Sunday, March 27, 2011

UK 2011 Census






My initial reaction to receiving the 2011 census form - or to be more precise long winded looking booklet - was one of irritation. Several pages of questions apply to each member of the household and any visitors staying at the house as at today 27th March 2011. The questions are quite intrusive and relate to matters which really are no one else's business to know other than the individuals about whom they are asked. The maytrees household is also quite large and the numbers of pages/questions increase with the size of the household rendering the process of responding much more tedious than for one person households.

Then although politics are not supposed to be part of the census bureaucracy the sanction of £1000 fines for failing to complete the plethora of personal questions may offend those on the political right more than  those on the left.

Those on the right tend to extol the virtues of individual self reliance and those on the left tend to the .compulsory sharing of socialism. A compulsory census form provides more information for the common good whilst prospectively making rendering more difficult for the individual to reap the personal harvest of his own endeavours.

On balance a census once every 10 years or so seems justified on the grounds that working for the Common Good having been formally extolled in 1996 by the Bishops of England and Wales, identifying what the common good might   require some knowledge of what comprises society in these lands today. A census in which individual responses are kept confidential for a generation or more seems the least worst intrusion into private life. Some other countries deal with the need for such information by maintaining public registers. Perhaps their citizens are a more homogenous group than those of the UK or have less tolerance for idyosyncracies than historically has been the case here.

Overall; the tedium and irritation of the process are less important than the potential for enhancing the common good that the information should provide.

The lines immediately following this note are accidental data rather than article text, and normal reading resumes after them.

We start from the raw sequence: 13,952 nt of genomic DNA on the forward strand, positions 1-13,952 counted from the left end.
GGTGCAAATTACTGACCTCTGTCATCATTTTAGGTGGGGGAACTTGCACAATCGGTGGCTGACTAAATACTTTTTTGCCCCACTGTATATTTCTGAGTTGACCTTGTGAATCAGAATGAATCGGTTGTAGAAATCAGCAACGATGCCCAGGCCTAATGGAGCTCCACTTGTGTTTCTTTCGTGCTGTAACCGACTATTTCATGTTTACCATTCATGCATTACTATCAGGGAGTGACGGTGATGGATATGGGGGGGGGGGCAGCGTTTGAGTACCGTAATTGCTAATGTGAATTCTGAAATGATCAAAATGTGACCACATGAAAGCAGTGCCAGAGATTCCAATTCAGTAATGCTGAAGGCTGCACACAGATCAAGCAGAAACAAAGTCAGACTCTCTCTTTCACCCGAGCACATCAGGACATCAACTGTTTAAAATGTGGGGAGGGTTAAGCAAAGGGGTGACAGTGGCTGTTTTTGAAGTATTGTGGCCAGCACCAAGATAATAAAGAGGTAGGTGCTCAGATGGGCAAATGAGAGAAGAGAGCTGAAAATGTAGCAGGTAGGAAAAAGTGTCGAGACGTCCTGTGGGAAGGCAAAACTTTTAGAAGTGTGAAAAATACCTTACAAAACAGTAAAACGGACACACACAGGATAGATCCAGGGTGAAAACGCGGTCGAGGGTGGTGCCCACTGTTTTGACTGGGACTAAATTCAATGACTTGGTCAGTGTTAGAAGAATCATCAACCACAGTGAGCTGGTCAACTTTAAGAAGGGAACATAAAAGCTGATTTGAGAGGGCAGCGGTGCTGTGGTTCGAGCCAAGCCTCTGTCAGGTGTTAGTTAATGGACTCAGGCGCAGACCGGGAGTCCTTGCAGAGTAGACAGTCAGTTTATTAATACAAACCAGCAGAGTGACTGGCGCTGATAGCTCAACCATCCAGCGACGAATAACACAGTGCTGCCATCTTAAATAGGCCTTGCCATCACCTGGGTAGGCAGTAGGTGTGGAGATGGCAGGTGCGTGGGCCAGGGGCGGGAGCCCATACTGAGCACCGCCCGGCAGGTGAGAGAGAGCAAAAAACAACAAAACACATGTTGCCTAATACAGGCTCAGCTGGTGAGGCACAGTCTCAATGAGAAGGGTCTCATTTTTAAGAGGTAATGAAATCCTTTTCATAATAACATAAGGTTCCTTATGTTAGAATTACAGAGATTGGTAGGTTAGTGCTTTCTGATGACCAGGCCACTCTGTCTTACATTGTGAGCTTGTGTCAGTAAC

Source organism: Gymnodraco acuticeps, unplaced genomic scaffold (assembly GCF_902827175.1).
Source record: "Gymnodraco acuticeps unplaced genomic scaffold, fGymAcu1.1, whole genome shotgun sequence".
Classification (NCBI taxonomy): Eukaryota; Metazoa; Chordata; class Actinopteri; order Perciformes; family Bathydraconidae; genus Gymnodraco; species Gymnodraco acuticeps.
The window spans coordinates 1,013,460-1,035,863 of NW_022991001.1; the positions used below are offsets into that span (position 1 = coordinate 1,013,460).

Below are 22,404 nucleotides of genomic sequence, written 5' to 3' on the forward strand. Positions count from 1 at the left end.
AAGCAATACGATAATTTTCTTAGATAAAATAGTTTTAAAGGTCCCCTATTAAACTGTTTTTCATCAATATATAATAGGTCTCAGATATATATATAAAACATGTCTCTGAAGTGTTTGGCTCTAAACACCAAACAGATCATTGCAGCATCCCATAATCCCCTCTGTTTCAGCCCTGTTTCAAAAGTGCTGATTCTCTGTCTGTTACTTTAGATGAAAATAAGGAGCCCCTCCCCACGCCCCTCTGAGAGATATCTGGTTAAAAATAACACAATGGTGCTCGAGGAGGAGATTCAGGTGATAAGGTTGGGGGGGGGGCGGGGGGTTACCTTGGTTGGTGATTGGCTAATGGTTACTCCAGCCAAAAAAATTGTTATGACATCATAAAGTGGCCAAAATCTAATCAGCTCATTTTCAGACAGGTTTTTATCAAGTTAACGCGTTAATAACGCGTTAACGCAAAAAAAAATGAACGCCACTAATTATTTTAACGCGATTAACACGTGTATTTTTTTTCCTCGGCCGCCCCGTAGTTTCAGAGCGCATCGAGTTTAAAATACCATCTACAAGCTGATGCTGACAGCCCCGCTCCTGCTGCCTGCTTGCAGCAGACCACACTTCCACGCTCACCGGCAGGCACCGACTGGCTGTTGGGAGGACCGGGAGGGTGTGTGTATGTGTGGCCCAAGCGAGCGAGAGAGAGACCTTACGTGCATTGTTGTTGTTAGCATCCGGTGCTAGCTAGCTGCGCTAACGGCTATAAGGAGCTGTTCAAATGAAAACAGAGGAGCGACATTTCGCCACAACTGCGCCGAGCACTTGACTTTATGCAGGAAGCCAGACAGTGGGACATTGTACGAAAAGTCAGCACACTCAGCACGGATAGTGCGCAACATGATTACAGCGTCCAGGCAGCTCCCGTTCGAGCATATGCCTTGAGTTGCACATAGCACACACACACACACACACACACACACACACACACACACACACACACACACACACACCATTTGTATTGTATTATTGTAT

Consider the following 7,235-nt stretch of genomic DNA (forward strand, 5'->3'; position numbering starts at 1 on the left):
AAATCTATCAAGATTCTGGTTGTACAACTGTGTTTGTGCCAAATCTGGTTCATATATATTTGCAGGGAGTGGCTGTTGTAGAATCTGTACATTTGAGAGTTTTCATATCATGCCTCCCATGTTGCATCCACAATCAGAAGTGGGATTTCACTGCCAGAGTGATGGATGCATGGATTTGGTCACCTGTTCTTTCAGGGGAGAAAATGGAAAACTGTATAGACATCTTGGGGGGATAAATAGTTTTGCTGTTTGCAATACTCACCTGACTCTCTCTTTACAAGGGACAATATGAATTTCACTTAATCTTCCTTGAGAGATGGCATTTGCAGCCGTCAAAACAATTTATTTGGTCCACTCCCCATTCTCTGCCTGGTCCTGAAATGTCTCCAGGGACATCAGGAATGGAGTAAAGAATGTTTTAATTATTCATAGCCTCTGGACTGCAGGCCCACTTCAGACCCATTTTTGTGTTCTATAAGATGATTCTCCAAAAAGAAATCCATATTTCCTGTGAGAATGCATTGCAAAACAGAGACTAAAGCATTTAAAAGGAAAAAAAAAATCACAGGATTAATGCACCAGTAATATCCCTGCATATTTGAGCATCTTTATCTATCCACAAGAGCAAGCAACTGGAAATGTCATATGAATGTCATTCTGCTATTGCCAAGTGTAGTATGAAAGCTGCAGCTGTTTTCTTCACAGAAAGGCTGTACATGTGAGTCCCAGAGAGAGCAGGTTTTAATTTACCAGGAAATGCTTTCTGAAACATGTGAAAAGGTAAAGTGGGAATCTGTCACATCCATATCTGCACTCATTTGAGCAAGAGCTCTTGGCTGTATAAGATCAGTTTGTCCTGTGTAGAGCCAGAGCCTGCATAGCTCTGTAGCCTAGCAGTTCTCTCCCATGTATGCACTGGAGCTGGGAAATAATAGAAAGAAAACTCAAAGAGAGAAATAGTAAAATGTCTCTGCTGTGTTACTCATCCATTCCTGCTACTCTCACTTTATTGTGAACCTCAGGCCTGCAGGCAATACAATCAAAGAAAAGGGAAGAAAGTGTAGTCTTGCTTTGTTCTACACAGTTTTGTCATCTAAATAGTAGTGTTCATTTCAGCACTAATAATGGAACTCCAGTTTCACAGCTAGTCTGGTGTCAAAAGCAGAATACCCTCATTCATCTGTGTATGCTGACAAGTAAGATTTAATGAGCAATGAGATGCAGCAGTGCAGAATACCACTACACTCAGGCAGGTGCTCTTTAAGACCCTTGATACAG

The key question not asked on the census form though, is whether the citizens trust their government  to use the information wisely? Endeavouring to answer that question correctly is what leads to the huge spectrum  of political views - the more one trusts the state, the more logical is socialism, the more one trusts individual  self reliance, the more attractive is conservatism.









8 comments:

  1. Very interesting, Jerry. Speaking as someone who has not seen the census, I would love to have a few examples of these "intrusive" questions!

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  2. Greetings Barnaby:

    The following extract from the BBC a couple of years back gives the flavour:

    "According to a specimen 2011 census on the Office for National Statistics website, they will also ask about "same sex civil partnership status" for the first time.
    The specimen census asks "how would you describe your national identity?," offering English, Welsh, Scottish, Northern Irish, British or "other", with space to write in.
    The section on ethnic groups has also been expanded from 2001, with separate categories for "Gypsy or Irish Traveller" and "Arab" for the first time.
    It also asks: "How well can you speak English?... very well, well, not well or not at all."

    People who speak English well these days seem few and far between irrespective of ethnic origins, given the over-use of expletives to conceal the absence of imaginative speaking.

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  3. Interesting Jerry..the Irish one is due on the 10th of April. Our last one was 2006. Questions are indeed very intrusive. Only two of us in our household so did not have to fill out all 24 pages. Fine here is €25,000 for non-return!!